How to Get Through TSA

Transportation Security Administration (TSA) navigation can be taxing on a good day, so it is a good idea to be ready. The TSA website states regarding service animal screening: You and your service dog/animal will be screened by a walk-through metal detector. You may walk through together or you may lead the animal through separately on a leash. You will undergo a pat-down if you are not screened by the walk-through metal detector. If the metal detector alarms, you and your service dog/animal will undergo additional screening, including a pat-down.

As with your identification, have the paperwork identifying your dog as an emotional support animal handy. Make sure your dog’s leash is available to quickly clip onto your dog’s collar or harness, and be aware that your dog may require additional screening. Once at the boarding gate, you can inform the attendants that you are traveling with an emotional support animal. They may allow you early boarding.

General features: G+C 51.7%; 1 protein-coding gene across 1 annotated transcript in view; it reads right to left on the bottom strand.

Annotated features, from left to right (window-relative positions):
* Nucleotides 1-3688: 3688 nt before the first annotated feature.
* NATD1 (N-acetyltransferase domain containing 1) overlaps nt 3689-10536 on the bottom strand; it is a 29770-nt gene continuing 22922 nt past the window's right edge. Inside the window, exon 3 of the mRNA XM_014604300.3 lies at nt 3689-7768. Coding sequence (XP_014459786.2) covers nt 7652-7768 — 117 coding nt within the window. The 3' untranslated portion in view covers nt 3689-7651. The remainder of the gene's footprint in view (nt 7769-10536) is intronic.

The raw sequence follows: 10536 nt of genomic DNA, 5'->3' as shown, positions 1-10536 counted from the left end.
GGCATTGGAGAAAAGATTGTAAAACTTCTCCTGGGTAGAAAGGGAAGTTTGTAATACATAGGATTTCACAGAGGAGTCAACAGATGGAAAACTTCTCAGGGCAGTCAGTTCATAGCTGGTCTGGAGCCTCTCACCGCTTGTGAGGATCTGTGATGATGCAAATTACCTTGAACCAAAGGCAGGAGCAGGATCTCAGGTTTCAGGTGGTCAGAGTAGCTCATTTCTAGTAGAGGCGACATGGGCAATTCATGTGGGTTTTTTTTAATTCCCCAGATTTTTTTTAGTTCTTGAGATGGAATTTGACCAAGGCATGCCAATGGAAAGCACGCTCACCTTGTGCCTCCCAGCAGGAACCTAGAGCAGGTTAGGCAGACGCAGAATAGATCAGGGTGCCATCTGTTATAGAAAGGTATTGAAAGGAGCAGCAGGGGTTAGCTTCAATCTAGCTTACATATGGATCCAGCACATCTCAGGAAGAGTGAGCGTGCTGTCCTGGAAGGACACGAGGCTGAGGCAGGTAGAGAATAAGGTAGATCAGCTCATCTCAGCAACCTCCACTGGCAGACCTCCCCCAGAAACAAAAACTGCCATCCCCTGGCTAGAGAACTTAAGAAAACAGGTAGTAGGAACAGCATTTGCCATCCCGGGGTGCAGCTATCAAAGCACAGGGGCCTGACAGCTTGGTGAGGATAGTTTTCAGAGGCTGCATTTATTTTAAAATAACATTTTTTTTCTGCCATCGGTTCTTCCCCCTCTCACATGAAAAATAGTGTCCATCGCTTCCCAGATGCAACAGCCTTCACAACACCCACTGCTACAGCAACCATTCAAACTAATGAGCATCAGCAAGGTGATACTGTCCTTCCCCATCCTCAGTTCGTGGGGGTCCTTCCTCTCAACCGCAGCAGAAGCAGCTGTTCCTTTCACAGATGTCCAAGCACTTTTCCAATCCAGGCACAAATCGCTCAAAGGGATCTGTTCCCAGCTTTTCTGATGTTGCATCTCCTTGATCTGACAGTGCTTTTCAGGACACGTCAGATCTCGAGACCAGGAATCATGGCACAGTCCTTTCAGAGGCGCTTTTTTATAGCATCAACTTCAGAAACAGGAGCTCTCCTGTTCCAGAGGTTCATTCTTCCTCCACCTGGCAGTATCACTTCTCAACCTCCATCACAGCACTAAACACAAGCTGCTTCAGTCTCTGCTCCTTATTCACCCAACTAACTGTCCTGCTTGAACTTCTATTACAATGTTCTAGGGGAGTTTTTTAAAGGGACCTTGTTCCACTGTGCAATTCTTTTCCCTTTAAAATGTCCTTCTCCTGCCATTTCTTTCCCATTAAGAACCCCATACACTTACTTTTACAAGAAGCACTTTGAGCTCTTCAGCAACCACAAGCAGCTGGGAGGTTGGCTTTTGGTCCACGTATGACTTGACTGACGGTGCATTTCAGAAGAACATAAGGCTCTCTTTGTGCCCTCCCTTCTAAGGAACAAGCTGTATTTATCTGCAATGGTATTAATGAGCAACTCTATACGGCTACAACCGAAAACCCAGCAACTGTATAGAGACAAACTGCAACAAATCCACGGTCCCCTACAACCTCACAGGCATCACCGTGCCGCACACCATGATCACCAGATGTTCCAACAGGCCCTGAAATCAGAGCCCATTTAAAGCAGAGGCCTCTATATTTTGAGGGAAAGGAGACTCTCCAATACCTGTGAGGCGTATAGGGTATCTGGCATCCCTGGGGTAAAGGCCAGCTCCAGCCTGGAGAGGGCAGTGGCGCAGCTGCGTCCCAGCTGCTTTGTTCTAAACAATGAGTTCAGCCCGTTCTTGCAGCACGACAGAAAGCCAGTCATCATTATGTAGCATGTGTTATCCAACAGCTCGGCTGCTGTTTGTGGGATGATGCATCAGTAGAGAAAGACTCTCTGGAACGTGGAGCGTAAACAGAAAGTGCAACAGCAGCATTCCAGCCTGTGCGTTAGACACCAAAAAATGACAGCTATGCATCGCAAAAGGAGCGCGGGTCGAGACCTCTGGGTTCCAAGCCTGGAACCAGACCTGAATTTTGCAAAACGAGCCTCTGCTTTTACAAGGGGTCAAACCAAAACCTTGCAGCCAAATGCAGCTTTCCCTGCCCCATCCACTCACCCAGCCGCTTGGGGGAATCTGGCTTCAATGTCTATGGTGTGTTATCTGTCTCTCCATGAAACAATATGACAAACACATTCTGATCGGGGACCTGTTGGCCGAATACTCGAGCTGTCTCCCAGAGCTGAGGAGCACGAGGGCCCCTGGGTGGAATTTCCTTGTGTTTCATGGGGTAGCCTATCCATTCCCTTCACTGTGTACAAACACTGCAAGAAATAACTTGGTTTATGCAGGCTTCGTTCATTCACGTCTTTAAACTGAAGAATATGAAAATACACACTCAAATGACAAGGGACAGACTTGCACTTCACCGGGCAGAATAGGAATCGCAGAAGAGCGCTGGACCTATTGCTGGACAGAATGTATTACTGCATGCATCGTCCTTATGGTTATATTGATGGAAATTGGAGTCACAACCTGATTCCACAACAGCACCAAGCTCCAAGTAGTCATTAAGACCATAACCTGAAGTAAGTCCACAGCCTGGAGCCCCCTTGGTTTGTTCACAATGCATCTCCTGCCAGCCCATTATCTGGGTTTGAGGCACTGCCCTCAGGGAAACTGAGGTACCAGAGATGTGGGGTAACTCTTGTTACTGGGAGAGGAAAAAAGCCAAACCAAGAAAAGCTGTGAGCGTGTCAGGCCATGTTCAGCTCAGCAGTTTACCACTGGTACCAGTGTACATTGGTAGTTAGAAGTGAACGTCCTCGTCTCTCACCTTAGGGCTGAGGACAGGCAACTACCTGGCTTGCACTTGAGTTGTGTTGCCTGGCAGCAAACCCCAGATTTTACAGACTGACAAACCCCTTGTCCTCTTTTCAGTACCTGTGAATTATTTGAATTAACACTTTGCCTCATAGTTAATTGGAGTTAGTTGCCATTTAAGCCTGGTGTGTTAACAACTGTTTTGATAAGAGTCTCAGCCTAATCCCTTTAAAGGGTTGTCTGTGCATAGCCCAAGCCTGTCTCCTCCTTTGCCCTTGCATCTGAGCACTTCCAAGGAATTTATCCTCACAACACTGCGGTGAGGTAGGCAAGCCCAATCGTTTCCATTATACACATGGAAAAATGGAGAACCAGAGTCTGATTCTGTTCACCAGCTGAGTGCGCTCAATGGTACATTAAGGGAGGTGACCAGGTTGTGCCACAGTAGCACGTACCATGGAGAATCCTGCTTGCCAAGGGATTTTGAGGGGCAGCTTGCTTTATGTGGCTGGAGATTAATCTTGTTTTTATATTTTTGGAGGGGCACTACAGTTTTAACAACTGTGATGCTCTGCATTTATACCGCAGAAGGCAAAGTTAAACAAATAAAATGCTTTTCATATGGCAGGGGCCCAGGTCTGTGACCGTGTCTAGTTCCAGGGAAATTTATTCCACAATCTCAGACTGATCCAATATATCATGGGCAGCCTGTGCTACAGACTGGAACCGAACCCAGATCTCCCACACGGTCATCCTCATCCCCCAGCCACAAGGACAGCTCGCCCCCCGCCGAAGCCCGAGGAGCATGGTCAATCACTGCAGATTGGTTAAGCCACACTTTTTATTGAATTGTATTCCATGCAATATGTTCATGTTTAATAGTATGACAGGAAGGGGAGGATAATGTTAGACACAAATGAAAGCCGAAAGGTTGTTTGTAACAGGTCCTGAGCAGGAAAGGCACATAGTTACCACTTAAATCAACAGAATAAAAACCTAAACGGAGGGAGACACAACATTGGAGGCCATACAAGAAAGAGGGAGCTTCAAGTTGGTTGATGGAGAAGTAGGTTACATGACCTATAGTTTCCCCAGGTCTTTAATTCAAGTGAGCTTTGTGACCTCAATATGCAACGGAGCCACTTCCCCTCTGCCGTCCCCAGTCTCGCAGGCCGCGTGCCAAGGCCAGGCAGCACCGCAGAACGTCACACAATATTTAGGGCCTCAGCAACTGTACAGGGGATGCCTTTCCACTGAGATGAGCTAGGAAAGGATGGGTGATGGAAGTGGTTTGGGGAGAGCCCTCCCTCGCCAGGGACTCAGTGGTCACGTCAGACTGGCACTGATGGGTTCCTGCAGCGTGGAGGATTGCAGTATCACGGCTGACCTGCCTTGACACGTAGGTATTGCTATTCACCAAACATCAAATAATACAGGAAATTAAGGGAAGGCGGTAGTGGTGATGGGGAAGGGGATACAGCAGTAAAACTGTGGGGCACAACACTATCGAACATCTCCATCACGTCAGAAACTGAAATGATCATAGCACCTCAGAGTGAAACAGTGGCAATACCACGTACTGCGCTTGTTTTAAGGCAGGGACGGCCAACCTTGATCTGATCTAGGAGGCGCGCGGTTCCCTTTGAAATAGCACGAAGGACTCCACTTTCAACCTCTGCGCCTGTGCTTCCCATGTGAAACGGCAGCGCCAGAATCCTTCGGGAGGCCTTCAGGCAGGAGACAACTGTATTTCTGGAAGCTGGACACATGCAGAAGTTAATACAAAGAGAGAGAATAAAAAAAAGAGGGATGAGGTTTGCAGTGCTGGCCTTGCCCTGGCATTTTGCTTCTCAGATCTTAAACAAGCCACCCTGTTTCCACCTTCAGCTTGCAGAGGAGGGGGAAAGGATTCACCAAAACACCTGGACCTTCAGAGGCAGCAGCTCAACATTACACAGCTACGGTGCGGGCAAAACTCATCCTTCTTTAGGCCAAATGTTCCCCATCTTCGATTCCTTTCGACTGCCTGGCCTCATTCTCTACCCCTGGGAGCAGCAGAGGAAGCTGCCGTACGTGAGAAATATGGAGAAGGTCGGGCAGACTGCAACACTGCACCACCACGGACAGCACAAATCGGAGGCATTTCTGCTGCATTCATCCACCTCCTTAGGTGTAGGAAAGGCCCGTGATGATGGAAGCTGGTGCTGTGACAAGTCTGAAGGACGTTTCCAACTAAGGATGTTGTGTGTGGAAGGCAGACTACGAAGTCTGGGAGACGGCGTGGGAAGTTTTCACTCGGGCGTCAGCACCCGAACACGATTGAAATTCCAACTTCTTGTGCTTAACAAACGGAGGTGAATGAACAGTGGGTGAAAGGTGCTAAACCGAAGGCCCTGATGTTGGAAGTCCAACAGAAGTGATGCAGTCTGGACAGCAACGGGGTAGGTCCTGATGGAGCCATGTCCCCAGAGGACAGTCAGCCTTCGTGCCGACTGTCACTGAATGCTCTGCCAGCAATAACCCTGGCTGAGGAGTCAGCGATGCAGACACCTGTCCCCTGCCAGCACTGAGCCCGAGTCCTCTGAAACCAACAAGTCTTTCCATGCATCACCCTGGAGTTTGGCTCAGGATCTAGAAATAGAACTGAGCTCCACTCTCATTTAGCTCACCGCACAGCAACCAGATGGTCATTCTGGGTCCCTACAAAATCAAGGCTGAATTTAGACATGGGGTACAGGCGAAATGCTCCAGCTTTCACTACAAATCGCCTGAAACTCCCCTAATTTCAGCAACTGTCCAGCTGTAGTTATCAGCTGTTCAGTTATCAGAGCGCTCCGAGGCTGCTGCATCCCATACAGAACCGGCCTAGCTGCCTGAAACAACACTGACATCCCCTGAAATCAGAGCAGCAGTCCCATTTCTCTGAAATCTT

In the Airport Terminal

For multi-leg flights and layovers, hop online and review the airport map to determine nearby dog relief stations. Federal regulations require that larger airports have such stations in the terminals for service animals. Consider carrying some potty pads, waste bags, and wipes for quick cleanup, should an accident occur.

On the Airplane